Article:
Today we are privileged to be surrounded by words and voices of those who experienced and were touched by the events of World War One. We can listen and reflect on the huge sacrifice that men and women gave as part of the war effort. However, as we think about the aftermath of the ending of World War One, the realty was much different, words were few and far between and it was silence that covered the country.

A sentence that epitomises the atmosphere felt by many after the war had ended was “he was in the war, but he never spoke of it”

The heavy silence that clung to families and individuals who had witnessed and been part of the first world war was much more than a coping mechanism, it was a culture. The ability to put into words the suffering and pain, the horror and the shock was muted.

The majority of personal accounts from the First World War only began to surface ten years after the war. The heavy silence held firm the inexpressible experiences, that all who suffered from the aftermath of the war suffered together, brothers, sisters of the war united and bonded together by silence.

In this silence and emptiness we find ourselves in the shadow of the cenotaph. The cenotaph – which is Greek for the empty tomb, provides a tangible place of mourning for those who lost their lives and have no grave. In this empty tomb this solidarity of silence is eternally held, the memories of those who never came home, the blood that was shed shines around the foot of the cenotaph in the delicate rows of red poppies, the poppies that grew from the earth that entombs those who fought on those frightful fields.

At the empty tomb we are faced with sadness, silence, and shock, yet we see a glimpse of hope, the hope that we glimpse like the disciples did in the discovery of the empty tomb of Jesus, He is not here he is risen, the hope of a resurrected life, the hope of peace, the looking and pointing to a new way of life.

Those who we remember today dared to hope for peace and gave their lives for its cause. and as the sun goes down and the warm glow of heavy setting light brushes down the empty tomb, the petals of the poppies glow with their deepest red, and in the silence as we are untied and bonded together, we also dare to hope for peace in the world.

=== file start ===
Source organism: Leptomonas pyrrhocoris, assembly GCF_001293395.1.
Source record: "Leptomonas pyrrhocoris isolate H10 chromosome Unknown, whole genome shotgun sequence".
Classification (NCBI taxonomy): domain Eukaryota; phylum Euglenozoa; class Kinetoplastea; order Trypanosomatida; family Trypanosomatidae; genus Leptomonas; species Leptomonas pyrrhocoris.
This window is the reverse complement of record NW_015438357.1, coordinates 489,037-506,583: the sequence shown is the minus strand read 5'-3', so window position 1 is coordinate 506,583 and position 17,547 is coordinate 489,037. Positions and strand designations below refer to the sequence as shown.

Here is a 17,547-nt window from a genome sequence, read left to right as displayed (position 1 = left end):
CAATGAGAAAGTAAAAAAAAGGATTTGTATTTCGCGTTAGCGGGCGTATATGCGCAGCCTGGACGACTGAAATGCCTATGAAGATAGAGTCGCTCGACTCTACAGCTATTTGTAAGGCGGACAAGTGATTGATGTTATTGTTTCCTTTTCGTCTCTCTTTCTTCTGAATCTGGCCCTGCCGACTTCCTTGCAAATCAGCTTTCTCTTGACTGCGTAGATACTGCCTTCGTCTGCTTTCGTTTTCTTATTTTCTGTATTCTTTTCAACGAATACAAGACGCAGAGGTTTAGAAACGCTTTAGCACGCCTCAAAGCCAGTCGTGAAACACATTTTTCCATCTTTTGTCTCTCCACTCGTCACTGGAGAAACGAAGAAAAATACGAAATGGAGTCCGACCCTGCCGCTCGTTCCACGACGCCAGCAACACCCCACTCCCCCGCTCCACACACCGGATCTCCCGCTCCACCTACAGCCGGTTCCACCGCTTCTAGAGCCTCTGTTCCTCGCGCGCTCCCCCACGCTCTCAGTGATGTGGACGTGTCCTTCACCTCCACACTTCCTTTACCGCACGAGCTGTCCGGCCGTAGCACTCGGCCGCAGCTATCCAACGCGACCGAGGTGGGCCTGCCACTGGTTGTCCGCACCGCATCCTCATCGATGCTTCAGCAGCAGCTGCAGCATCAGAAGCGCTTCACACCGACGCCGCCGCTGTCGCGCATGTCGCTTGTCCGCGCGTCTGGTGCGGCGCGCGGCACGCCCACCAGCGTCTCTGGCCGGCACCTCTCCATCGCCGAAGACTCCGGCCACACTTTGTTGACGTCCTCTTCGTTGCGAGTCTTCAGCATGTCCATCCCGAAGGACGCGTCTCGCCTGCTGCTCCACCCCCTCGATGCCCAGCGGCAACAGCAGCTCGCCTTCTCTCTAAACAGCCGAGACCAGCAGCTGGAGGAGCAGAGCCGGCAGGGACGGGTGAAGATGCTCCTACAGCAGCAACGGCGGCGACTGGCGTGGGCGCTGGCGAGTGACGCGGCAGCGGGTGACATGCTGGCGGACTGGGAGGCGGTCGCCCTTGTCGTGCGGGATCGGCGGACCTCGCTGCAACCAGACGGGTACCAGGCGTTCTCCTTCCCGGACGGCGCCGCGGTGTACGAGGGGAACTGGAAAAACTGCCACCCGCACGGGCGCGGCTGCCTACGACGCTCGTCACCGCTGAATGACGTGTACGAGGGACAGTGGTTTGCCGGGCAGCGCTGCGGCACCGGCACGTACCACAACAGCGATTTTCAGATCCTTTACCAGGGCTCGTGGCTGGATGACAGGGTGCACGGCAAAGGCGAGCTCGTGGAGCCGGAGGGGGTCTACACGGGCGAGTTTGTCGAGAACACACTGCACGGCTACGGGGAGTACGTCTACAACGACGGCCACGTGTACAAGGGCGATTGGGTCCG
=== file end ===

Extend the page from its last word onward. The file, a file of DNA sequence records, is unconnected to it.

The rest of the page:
They cried out to you and were delivered

Today our reading from Job and Psalm 22 move us into an atmosphere of lament. The word lament means a passionate expression of grief or sorrow. The Psalms allow us to access this state of lament by transmitting to us ways of speaking that are appropriate to the extremities of human experience. In other words they give us the language to communicate our feelings when we are pushed to the very edges , the raw limits of our life. Our experiences and expressions of these times are firmly rooted in Old Testament language and stories, it is here where we can find biblical characters that have walked with God through suffering and confusion.

By entering into lament, an environment is created which allows the transactions of God’s grace into the situations that His people and communities cry out from. The function of lament, in my opinion, is to create a thin space that enables heaven and earth to converse, where the tangibility of God’s grace can touch the brokenness of His people.

If we see our life journey with God as one of Orientation (where everything seems great) – Disorientation (where things have changed and we feel in a state of crisis)- to Reorientation (where we are able to walk forward again in a new sense of direction) we are following the Old Testament blueprint of God’s redemptive grace. The blueprint I speak of is the crying out of the Israelites in their slavery, God hearing them and remembering His covenant, and delivering them out of slavery.

Embracing lament Psalms like Psalm 22 that we have heard this morning, teach us to stand boldly in front of God to invoke His answer and action in our lives. When we stand in a place of disorientation not knowing what we are to do, or we are suffering from unspeakable grief or hurt and looking down into the pit not knowing where to turn, our voices join those who have suffered and also cried out to God. In the space where we might have no words to speak to God through anger and doubt the lament psalms sing through our hurt to Him.

Job who cries out trying to find out where God is, Job says “if I go forward he is not there, or backward I cannot perceive him, Job cries out and by doing so sits faithfully in his disorientated existence waiting to see the signposts of God’s reorientation, to wait to feel and see God’s saving hand.

By the end of the book, God does indeed restore all that was taken from Job and restores it to him even more that he had before. Jobs story echos Jesus story who Himself cries out in the words of the Lament Psalm to His Father on the cross, the words of Psalm 22 “My God, My God why have you forsaken me?” The Father raises Him and restores Him and even more as Jesus sits at His right hand side. If Jesus follows the Exodus blueprint of God’s saving nature, crying out in disorientation and then reorientated then we should also.

When things are difficult when live seems overwhelming it is in those times where crying out is absolutely necessary. There is no room for pride in journeying with God, we can open up our hearts and break down the barriers that are built up by human ego where we believe that not showing weakness is strength when in fact our saviour died in perfect weakness showing perfect strength.

Living a life with God is a daily resurrection experience where we find ourselves raised to obedience, hope, and power after being constrained by the darkness of the pit and the power of death.

Watching the news we see lots of terrible things going on, locally we hear of tragic stories. We also feel the pain of watching our churches close around us and seemingly not see a positive future moving forward.